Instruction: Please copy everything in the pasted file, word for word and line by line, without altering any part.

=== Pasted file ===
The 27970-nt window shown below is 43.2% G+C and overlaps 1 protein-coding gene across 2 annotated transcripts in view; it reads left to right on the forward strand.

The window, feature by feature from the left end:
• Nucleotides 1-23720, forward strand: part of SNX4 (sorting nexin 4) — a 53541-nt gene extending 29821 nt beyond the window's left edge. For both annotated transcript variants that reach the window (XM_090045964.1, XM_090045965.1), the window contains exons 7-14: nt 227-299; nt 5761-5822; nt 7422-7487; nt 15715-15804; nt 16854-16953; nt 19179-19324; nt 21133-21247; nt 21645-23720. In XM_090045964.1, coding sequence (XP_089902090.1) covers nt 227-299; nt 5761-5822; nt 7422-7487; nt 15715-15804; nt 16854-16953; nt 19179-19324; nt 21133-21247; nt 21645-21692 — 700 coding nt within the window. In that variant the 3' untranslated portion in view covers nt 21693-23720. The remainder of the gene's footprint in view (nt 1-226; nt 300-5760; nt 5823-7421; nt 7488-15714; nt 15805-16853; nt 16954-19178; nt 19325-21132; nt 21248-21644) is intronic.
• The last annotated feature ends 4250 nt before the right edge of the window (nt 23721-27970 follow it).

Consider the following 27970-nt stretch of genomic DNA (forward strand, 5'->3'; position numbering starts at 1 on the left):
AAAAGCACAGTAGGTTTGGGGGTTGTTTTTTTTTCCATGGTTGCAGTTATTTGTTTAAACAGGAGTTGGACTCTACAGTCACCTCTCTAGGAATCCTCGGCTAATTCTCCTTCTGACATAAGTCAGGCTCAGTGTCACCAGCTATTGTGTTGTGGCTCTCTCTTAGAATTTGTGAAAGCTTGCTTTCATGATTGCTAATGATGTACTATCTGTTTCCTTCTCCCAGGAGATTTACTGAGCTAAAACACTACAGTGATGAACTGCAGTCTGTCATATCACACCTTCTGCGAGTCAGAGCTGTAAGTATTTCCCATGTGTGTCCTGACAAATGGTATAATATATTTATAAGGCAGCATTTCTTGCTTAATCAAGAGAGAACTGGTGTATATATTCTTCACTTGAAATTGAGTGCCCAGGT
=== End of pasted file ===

The 27970-nt window shown below is 43.2% G+C and overlaps 1 protein-coding gene across 2 annotated transcripts in view; it reads left to right on the forward strand.

The window, feature by feature from the left end:
• Nucleotides 1-23720, forward strand: part of SNX4 (sorting nexin 4) — a 53541-nt gene extending 29821 nt beyond the window's left edge. For both annotated transcript variants that reach the window (XM_090045964.1, XM_090045965.1), the window contains exons 7-14: nt 227-299; nt 5761-5822; nt 7422-7487; nt 15715-15804; nt 16854-16953; nt 19179-19324; nt 21133-21247; nt 21645-23720. In XM_090045964.1, coding sequence (XP_089902090.1) covers nt 227-299; nt 5761-5822; nt 7422-7487; nt 15715-15804; nt 16854-16953; nt 19179-19324; nt 21133-21247; nt 21645-21692 — 700 coding nt within the window. In that variant the 3' untranslated portion in view covers nt 21693-23720. The remainder of the gene's footprint in view (nt 1-226; nt 300-5760; nt 5823-7421; nt 7488-15714; nt 15805-16853; nt 16954-19178; nt 19325-21132; nt 21248-21644) is intronic.
• The last annotated feature ends 4250 nt before the right edge of the window (nt 23721-27970 follow it).

Consider the following 27970-nt stretch of genomic DNA (forward strand, 5'->3'; position numbering starts at 1 on the left):
AAAAGCACAGTAGGTTTGGGGGTTGTTTTTTTTTCCATGGTTGCAGTTATTTGTTTAAACAGGAGTTGGACTCTACAGTCACCTCTCTAGGAATCCTCGGCTAATTCTCCTTCTGACATAAGTCAGGCTCAGTGTCACCAGCTATTGTGTTGTGGCTCTCTCTTAGAATTTGTGAAAGCTTGCTTTCATGATTGCTAATGATGTACTATCTGTTTCCTTCTCCCAGGAGATTTACTGAGCTAAAACACTACAGTGATGAACTGCAGTCTGTCATATCACACCTTCTGCGAGTCAGAGCTGTAAGTATTTCCCATGTGTGTCCTGACAAATGGTATAATATATTTATAAGGCAGCATTTCTTGCTTAATCAAGAGAGAACTGGTGTATATATTCTTCACTTGAAATTGAGTGCCCAGGT